Though I cannot speak for the adders, I would guess that their intention is something along the lines of feeling something for the character(s), and wanting to see things end better for them.  It may also be that they hope, through their efforts to comfort the original artist and profess that whatever it may be that inspired their depressing work will get better, or isn’t so bad as it seemed.  Intended or not, it’s essentially telling the original artist and those with similar views that things are not that way.  They’re sunnier than that.  Things are better or things will get better. 

It’s not for me to definitively say the world is a good or bad place, and that things will get better or worse.  My point is that yes, it could be seen as comforting, but it might just as easily be read as patronizing.  Maybe some get permission from the original artists to do so.  That’s entirely a horse of a different color.  I’m only lampshading unsolicited additions. 

It might be argued that it’s not different than fanart or fanfiction, but I disagree.  Assuming that we’re speaking of art with original characters and situations, there’s not a definitive version in the public consciousness.  Most people have probably never seen these characters before, and it’s their first experience.  Maybe that first experience is only the original piece.  Maybe it’s the original, plus a sunnier addition.  Maybe they see the addition later.  I have no numbers to support this, but from my experience, I feel like I see more sad posts with happy additions than sad posts by themselves.  If my experience is a common one, then the art+sunny addition become more popular than the original artworks themselves.  So now that art, in the mind of the public, becomes inextricably tied to the original art, whose original message becomes negated and lost, thanks to the more palatable positive add-on.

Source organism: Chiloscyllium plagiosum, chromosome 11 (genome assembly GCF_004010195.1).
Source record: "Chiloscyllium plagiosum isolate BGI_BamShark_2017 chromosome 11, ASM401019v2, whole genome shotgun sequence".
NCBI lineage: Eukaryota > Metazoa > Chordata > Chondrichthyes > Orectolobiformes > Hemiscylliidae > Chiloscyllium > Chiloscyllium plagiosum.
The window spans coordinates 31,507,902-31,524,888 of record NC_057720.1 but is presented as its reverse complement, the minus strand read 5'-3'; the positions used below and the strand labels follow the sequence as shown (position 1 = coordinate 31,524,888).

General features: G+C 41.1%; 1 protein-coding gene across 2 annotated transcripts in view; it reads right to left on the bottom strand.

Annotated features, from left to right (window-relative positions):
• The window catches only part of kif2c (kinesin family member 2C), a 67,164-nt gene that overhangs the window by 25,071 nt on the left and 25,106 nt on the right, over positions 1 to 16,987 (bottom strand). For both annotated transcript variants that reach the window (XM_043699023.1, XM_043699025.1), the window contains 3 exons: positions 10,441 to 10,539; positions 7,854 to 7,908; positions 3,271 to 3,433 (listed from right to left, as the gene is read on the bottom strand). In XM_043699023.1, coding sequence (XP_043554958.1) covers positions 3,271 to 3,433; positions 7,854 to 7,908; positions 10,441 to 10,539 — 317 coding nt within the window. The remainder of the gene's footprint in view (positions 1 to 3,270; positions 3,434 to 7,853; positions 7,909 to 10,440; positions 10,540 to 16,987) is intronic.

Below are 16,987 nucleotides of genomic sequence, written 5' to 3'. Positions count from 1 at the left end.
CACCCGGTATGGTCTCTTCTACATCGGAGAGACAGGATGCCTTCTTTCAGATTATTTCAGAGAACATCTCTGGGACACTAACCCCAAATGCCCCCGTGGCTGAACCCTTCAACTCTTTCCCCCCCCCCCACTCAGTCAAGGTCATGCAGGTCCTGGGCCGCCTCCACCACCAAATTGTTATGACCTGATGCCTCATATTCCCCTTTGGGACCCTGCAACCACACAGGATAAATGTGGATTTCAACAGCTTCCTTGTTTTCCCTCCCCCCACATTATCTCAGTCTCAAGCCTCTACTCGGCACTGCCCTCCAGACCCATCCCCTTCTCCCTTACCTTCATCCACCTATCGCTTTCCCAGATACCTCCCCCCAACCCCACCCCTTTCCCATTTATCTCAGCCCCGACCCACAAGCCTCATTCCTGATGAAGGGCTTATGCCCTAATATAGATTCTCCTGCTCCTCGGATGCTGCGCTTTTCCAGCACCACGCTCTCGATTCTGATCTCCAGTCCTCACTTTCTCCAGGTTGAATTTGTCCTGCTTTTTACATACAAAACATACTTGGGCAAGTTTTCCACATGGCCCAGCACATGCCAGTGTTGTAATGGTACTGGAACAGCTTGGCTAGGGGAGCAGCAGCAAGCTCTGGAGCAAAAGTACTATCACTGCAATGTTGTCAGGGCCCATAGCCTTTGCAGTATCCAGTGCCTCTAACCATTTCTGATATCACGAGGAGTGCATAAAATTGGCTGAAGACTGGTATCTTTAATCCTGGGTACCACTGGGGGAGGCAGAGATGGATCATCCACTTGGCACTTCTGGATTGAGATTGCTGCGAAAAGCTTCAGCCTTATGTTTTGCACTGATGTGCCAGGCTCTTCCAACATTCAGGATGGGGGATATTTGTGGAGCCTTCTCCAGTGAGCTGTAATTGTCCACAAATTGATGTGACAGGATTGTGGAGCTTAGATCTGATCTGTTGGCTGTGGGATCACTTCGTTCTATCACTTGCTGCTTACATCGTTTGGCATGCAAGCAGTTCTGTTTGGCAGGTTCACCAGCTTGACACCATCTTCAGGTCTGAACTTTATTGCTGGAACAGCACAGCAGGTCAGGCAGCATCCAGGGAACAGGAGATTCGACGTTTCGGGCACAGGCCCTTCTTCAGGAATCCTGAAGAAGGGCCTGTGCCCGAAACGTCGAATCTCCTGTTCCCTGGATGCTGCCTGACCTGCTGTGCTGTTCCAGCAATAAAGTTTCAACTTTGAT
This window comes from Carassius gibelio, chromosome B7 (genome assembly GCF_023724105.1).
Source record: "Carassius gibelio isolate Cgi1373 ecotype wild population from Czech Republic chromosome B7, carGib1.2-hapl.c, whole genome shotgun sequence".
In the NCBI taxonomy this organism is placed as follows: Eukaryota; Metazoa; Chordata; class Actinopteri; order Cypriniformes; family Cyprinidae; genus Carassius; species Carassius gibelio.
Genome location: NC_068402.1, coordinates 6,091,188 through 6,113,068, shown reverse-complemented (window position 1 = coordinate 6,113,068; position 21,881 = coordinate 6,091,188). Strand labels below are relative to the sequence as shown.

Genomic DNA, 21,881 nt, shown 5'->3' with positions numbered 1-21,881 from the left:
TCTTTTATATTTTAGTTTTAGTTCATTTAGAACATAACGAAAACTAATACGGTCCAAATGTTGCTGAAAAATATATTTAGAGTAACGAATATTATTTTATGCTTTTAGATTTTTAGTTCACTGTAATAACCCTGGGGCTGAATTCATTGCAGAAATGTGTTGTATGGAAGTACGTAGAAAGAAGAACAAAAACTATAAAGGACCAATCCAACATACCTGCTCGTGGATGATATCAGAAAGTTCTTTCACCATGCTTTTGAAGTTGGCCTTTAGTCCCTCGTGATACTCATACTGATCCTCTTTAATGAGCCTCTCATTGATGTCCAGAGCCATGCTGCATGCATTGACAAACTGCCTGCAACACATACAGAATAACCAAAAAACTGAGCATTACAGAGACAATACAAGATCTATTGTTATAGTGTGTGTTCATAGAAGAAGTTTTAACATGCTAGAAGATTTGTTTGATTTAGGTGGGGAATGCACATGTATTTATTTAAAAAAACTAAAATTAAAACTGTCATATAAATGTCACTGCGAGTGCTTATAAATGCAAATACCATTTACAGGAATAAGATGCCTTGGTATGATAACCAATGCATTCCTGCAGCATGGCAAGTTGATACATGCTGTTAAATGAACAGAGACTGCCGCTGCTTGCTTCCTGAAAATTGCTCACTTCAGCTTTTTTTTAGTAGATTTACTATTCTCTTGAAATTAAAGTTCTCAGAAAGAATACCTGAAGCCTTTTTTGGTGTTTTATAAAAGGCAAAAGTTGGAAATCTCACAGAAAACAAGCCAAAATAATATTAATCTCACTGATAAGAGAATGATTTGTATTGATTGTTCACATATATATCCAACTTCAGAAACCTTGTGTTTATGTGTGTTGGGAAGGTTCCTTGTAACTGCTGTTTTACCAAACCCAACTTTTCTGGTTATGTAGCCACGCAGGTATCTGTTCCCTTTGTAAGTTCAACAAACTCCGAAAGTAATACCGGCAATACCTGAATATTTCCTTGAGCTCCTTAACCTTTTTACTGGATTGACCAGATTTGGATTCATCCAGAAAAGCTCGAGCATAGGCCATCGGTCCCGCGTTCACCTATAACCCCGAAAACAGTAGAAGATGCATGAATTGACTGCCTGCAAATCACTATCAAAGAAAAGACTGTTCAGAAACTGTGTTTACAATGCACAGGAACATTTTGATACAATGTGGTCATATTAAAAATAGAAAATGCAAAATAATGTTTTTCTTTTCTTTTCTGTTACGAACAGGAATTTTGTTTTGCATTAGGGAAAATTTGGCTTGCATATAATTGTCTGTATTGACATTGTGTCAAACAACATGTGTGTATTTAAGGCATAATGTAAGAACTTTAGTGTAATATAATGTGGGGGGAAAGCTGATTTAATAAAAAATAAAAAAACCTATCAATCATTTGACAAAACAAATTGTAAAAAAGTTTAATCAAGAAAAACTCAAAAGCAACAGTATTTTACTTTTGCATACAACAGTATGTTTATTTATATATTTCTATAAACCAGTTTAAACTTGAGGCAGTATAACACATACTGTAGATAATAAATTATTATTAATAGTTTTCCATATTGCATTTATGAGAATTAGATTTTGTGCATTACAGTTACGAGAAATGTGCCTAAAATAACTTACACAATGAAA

That’s why there’s an ocean of difference between fanfiction in which Romeo and Juliet somehow make it out of their mutual suicide alive and well, or frolic for all eternity as lovey-dovey ghosts, and altering the message of posted artwork on tumblr or wherever else you find it.  Everyone knows that Romeo and Juliet are dead, and that’s not going to change.  Much more malleable is thought about new, unestablished artwork. 

It’s how I imagine George Bernard Shaw felt about the way people changed Pygmalion’s ending through adaptation, and Henry James about the completely alternate reading of The Turn of the Screw, which today is viewed with equal validity to his intended meaning. 

I’m not saying never add your own spin onto things.  I guess in the end, my argument is for discussing it with the artist before doing so, and then only doing it with their approval.  Out of respect.  It may be that this has been the case in all the examples I’ve observed, and I just don’t know it. 

tl;dr - I think it’s important to discuss adding onto the work of artists online with the artist, and then only doing so with their blessing, because altering the message of their work might be seen as disrespectful.